Wie soll der Mensch sein? 978-3-8252-3669-4 - Mohr Siebeck
Philosophy

Kurt Salamun

Wie soll der Mensch sein?

Philosophische Ideale vom 'wahren' Menschen von Karl Marx bis Karl Popper

[What should human beings be like? Philosophical Ideals of the »Genuine« Human Being from Karl Marx to Karl Popper.]

2012. X, 274 pages.
9,99 €
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paper
ISBN 978-3-8252-3669-4
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Published in German.
The question of the meaning of life and of humanity in general has always been a central theme in philosophy. Many philosophers have developed ideals of what »true humanity« is and how it should be achieved. To exemplify this, Kurt Salamun presents the following ideals from European philosophy in the 19th and 20th centuries: the dialogical I-Thou relationship (Feuerbach, Buber), coping with ultimate situations in life (Jaspers), the relationship between human beings and God (Kierkegaard), the free spirit and the Übermensch (Nietzsche), the unalienated human being in a classless society (Marx), the new man in a satisfied existence (Marcuse), enduring the absurdity of life and the permanent revolt against the meaninglessness of the world (Camus), the autonomous self in every situation which comes from absolute freedom and responsibility (Sartre), humans that engage with one another as active political agents (Hannah Arendt), man as an enlightened critical rationalist in the open society (Popper).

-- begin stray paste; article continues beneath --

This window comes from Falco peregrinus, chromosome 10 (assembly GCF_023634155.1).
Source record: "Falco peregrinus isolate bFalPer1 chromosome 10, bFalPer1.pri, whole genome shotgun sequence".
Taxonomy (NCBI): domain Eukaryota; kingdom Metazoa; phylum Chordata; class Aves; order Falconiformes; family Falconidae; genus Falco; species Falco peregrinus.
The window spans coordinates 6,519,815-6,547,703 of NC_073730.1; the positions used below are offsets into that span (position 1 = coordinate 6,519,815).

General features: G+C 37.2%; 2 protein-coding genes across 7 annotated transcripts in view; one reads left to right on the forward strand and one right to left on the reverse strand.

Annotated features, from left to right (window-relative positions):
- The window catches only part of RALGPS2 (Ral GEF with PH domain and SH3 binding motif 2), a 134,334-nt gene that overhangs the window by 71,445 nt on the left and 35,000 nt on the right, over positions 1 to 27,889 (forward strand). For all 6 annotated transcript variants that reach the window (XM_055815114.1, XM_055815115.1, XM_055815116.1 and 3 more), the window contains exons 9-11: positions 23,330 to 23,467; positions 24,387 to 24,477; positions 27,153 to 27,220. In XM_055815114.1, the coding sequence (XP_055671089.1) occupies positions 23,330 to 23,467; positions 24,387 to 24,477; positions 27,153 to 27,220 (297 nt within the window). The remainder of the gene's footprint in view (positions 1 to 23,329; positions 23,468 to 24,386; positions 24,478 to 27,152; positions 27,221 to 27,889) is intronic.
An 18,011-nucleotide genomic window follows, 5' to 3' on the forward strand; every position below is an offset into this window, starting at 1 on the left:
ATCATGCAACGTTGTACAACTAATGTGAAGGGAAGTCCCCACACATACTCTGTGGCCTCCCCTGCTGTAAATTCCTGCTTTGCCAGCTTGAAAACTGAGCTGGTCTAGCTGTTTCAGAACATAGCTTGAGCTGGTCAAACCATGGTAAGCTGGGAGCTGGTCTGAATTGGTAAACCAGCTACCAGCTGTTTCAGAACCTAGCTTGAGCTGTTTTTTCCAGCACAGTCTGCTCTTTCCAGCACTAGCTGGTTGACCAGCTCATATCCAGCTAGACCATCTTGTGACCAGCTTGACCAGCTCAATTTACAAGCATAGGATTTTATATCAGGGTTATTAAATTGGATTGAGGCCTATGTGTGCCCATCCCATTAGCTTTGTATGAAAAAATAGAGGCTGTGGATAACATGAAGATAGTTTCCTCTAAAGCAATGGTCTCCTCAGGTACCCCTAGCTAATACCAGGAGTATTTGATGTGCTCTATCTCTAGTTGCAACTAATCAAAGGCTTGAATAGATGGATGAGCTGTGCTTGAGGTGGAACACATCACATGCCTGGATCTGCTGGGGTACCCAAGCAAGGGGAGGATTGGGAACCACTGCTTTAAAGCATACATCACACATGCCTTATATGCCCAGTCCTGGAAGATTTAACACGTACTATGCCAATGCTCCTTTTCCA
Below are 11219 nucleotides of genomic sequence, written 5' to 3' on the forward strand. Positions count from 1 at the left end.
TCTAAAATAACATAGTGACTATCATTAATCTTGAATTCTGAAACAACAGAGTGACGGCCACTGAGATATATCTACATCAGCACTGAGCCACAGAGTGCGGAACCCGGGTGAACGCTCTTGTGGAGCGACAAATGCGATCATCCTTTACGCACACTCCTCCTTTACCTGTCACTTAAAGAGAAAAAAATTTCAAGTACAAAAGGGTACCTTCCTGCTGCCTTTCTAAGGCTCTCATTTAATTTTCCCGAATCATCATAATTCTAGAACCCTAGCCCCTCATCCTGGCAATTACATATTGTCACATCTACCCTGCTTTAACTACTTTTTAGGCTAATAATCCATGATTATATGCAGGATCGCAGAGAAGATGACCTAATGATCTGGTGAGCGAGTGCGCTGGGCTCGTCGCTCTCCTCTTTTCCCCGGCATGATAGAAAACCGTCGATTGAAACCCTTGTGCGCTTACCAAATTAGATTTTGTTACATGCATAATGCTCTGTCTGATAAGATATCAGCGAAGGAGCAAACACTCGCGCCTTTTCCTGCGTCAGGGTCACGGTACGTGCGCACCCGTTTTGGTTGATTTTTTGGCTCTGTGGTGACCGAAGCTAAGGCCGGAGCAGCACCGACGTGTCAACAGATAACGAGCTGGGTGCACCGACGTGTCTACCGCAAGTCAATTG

The question of the meaning of life and of humanity in general has always been a central theme in philosophy. Many philosophers have developed ideals of what »true humanity« is and how it should be achieved. To exemplify this, Kurt Salamun presents the following ideals from European philosophy in the 19th and 20th centuries: the dialogical I-Thou relationship (Feuerbach, Buber), coping with ultimate situations in life (Jaspers), the relationship between human beings and God (Kierkegaard), the free spirit and the Übermensch (Nietzsche), the unalienated human being in a classless society (Marx), the new man in a satisfied existence (Marcuse), enduring the absurdity of life and the permanent revolt against the meaninglessness of the world (Camus), the autonomous self in every situation which comes from absolute freedom and responsibility (Sartre), humans that engage with one another as active political agents (Hannah Arendt), man as an enlightened critical rationalist in the open society (Popper).
Authors/Editors

Kurt Salamun Geboren 1940; Studium der Philosophie, Psychologie, Germanistik und Anglistik an der Universität Graz; 1965 Promotion; 1973 Habilitation; 1975–2005 Professor am Institut für Philosophie der Universität Graz; 1975–2001 Leiter der Abt. f. Philosophische Soziologie; 1999–2005 Institutsleiter; seit 2005 emeritiert; weitere Lehrtätigkeit.

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